The Al Jazeera network is close to a deal to take over the low-rated Current TV, the New York Times reports.
The Doha, Qatar-based Al Jazeera and Current TV, founded in 2005 by Al Gore and Joel Hyatt, did not immediately respond to requests for comment. But Current said in October that it was evaluating possible offers.
Current TV launched with the goal of providing a progressive, independent voice in cable news. It has since assembled a liberal-minded primetime lineup, made up largely of personalities who came from other networks. Its most ambitious effort -- recruiting Keith Olbermann -- flamed out when the former MSNBC host failed, as he tends to do, to get along with his new bosses.
Olbermann's exit left others to try to meet the higher ratings he was expected to bring. But the rest of Current's personalities -- including former Michigan Gov. Jennifer Granholm and ex-CNN host and New York Gov. Eliot Spitzer -- have struggled for audiences.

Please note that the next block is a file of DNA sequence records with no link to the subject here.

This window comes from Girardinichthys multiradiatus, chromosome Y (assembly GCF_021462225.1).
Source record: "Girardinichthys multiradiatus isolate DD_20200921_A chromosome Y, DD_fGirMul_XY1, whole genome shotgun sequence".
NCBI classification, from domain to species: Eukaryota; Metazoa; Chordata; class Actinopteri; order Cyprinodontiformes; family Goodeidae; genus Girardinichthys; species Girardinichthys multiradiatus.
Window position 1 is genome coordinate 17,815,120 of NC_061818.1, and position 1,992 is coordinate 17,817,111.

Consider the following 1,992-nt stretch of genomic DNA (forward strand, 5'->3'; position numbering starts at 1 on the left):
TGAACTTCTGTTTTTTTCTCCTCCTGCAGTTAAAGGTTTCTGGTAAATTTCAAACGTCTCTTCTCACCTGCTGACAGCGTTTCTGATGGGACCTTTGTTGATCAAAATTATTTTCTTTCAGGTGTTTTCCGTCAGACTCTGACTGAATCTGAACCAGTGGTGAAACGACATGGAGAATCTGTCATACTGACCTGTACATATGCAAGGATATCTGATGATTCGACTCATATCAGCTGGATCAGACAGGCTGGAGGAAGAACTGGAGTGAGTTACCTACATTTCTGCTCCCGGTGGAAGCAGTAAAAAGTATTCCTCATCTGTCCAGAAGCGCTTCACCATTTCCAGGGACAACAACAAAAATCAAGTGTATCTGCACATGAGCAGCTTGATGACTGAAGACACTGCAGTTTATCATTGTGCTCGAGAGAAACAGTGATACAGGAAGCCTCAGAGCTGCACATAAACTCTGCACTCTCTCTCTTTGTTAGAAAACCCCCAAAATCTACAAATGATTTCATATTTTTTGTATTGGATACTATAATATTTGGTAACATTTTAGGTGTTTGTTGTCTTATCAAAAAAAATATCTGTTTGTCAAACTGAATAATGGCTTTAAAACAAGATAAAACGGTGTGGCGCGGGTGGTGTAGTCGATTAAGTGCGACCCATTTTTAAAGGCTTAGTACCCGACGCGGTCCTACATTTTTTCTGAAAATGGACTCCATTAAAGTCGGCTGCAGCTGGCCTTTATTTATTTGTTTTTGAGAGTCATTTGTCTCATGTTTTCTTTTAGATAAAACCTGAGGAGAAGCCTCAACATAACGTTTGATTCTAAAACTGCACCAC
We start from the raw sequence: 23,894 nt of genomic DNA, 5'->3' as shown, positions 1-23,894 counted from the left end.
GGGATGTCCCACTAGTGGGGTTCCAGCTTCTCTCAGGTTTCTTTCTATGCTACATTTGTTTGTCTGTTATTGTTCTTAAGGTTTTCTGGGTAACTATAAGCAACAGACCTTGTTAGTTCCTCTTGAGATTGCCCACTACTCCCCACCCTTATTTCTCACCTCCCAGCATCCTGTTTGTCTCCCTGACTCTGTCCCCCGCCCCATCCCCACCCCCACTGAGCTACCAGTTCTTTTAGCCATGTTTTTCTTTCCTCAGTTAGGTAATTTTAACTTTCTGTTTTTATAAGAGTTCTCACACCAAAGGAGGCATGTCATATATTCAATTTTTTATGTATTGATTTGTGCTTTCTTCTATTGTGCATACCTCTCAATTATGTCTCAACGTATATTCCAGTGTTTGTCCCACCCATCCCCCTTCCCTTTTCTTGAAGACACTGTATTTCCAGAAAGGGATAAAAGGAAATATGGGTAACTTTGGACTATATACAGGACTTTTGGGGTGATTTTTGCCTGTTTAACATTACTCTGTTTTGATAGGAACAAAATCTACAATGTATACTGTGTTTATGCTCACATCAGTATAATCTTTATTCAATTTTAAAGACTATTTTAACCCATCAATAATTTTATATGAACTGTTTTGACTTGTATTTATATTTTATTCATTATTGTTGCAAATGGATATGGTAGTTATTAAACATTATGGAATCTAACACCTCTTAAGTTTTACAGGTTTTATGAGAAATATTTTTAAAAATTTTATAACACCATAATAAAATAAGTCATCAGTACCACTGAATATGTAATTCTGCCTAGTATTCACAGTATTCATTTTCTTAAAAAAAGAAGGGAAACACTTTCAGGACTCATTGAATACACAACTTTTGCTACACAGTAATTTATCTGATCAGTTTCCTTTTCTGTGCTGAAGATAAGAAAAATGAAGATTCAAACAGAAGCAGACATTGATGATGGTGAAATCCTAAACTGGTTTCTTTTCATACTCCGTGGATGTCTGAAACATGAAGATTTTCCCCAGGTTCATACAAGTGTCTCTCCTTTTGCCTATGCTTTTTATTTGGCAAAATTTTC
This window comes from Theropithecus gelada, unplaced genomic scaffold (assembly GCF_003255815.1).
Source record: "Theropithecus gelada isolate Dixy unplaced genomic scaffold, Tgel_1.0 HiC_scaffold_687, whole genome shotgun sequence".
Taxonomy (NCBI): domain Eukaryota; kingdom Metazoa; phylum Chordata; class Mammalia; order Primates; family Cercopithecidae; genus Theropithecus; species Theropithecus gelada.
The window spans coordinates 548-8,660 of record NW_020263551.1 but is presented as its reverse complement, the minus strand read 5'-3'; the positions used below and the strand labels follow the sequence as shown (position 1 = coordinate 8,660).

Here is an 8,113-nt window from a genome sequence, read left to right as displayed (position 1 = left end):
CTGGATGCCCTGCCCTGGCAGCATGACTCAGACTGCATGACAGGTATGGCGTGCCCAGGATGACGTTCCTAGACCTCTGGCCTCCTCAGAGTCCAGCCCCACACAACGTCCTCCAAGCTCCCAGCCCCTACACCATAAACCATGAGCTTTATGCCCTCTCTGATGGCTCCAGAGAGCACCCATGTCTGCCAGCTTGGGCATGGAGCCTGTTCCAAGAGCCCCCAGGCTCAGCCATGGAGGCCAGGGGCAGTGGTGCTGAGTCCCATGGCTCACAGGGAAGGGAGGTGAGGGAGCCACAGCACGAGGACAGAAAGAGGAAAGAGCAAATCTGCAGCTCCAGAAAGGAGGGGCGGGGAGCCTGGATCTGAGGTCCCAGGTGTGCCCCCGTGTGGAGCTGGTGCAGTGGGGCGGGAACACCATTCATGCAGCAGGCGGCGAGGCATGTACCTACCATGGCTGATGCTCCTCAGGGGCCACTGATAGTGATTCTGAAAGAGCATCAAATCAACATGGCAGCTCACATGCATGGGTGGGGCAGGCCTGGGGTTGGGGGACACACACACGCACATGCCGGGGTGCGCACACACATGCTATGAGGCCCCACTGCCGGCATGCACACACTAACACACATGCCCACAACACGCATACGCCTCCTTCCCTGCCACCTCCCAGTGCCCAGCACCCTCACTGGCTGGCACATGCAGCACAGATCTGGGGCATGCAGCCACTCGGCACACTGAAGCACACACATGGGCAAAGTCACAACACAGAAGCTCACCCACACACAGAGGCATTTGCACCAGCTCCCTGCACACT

Al Jazeera, meanwhile, has long sought a larger U.S. audience, and taking over Current would give it access to about 60 million U.S. homes. Though it might retain some Current staff, it would probably offer its own programming, tailored to a U.S. audience, the Times said.
Al Jazeera is now available in only a few U.S. cities, including New York and Washington, but would establish a new U.S. channel based in New York. It would provide about 60 percent of the network's coverage, according to the Times. The rest would come from Al Jazeera English, the network's existing English-language channel, the newspaper said.
Though Current's prospective buyer is a surprise, the possibility of a sale is not. Hyatt said in October that Current has had three inquiries from prospective buyers in the past year, and that it was weighing its options.
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